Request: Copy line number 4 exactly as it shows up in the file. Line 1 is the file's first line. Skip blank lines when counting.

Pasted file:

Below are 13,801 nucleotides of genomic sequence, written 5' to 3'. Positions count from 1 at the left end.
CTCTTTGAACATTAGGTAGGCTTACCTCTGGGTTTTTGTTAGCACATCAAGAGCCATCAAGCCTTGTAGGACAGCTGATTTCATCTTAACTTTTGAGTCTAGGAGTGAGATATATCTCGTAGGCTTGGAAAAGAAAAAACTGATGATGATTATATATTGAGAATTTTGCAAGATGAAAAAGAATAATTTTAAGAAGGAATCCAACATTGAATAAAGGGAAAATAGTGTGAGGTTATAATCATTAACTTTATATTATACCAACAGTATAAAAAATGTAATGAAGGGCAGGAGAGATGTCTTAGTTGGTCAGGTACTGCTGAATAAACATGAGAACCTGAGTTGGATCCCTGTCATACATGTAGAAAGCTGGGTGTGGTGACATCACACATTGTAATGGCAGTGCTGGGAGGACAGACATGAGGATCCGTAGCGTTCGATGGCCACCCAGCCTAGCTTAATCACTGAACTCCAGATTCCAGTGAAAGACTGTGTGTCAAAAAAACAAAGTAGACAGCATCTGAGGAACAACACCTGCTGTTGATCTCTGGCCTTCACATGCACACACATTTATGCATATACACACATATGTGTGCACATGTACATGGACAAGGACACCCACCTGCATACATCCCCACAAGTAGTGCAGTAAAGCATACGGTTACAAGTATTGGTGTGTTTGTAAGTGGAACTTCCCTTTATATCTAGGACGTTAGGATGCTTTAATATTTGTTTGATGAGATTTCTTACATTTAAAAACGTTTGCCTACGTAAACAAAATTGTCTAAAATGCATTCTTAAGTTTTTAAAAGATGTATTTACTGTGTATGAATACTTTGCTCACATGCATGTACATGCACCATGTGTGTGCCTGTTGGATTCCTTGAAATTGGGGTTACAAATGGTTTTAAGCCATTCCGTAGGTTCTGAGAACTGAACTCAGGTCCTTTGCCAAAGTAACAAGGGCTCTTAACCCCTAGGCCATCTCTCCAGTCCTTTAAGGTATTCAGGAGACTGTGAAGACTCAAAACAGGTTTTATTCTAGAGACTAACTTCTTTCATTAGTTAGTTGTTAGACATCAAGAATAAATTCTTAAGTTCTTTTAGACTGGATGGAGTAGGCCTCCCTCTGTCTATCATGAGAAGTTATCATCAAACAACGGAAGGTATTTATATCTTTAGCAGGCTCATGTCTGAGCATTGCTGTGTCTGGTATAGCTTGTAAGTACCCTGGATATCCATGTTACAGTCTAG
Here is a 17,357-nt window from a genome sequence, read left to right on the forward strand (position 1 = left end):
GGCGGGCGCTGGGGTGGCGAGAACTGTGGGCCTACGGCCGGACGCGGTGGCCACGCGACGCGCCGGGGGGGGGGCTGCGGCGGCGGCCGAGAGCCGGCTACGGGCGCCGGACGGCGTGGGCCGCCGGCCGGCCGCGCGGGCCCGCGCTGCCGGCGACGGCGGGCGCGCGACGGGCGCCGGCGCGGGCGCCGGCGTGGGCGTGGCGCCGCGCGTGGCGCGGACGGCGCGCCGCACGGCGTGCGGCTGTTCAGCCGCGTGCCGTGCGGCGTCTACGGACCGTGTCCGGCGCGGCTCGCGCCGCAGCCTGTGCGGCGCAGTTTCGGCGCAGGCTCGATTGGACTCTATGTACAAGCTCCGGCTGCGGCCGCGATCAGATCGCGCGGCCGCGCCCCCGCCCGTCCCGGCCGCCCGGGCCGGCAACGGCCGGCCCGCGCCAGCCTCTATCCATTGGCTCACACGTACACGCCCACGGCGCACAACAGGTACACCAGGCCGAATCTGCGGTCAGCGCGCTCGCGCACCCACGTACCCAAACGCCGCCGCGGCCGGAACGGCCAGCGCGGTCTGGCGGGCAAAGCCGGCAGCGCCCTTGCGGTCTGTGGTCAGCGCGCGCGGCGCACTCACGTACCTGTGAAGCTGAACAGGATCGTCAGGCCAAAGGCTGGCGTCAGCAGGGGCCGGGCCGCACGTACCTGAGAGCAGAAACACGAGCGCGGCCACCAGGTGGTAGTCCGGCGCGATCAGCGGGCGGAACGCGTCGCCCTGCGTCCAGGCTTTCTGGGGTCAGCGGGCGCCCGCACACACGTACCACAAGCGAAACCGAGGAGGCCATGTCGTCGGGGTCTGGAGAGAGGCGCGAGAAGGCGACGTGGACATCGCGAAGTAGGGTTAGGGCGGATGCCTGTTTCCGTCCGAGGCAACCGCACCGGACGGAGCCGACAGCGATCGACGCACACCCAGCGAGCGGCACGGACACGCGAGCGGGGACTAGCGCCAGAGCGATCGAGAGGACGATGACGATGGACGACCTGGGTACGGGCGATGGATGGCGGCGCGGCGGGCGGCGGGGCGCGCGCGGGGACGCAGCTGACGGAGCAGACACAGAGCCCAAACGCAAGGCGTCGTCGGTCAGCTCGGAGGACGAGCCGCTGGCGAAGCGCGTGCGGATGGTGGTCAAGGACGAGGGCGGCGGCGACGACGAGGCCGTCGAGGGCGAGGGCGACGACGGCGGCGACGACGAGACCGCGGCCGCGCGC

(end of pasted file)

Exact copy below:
GGCGGGCGCTGGGGTGGCGAGAACTGTGGGCCTACGGCCGGACGCGGTGGCCACGCGACGCGCCGGGGGGGGGGCTGCGGCGGCGGCCGAGAGCCGGCTACGGGCGCCGGACGGCGTGGGCCGCCGGCCGGCCGCGCGGGCCCGCGCTGCCGGCGACGGCGGGCGCGCGACGGGCGCCGGCGCGGGCGCCGGCGTGGGCGTGGCGCCGCGCGTGGCGCGGACGGCGCGCCGCACGGCGTGCGGCTGTTCAGCCGCGTGCCGTGCGGCGTCTACGGACCGTGTCCGGCGCGGCTCGCGCCGCAGCCTGTGCGGCGCAGTTTCGGCGCAGGCTCGATTGGACTCTATGTACAAGCTCCGGCTGCGGCCGCGATCAGATCGCGCGGCCGCGCCCCCGCCCGTCCCGGCCGCCCGGGCCGGCAACGGCCGGCCCGCGCCAGCCTCTATCCATTGGCTCACACGTACACGCCCACGGCGCACAACAGGTACACCAGGCCGAATCTGCGGTCAGCGCGCTCGCGCACCCACGTACCCAAACGCCGCCGCGGCCGGAACGGCCAGCGCGGTCTGGCGGGCAAAGCCGGCAGCGCCCTTGCGGTCTGTGGTCAGCGCGCGCGGCGCACTCACGTACCTGTGAAGCTGAACAGGATCGTCAGGCCAAAGGCTGGCGTCAGCAGGGGCCGGGCCGCACGTACCTGAGAGCAGAAACACGAGCGCGGCCACCAGGTGGTAGTCCGGCGCGATCAGCGGGCGGAACGCGTCGCCCTGCGTCCAGGCTTTCTGGGGTCAGCGGGCGCCCGCACACACGTACCACAAGCGAAACCGAGGAGGCCATGTCGTCGGGGTCTGGAGAGAGGCGCGAGAAGGCGACGTGGACATCGCGAAGTAGGGTTAGGGCGGATGCCTGTTTCCGTCCGAGGCAACCGCACCGGACGGAGCCGACAGCGATCGACGCACACCCAGCGAGCGGCACGGACACGCGAGCGGGGACTAGCGCCAGAGCGATCGAGAGGACGATGACGATGGACGACCTGGGTACGGGCGATGGATGGCGGCGCGGCGGGCGGCGGGGCGCGCGCGGGGACGCAGCTGACGGAGCAGACACAGAGCCCAAACGCAAGGCGTCGTCGGTCAGCTCGGAGGACGAGCCGCTGGCGAAGCGCGTGCGGATGGTGGTCAAGGACGAGGGCGGCGGCGACGACGAGGCCGTCGAGGGCGAGGGCGACGACGGCGGCGACGACGAGACCGCGGCCGCGCGC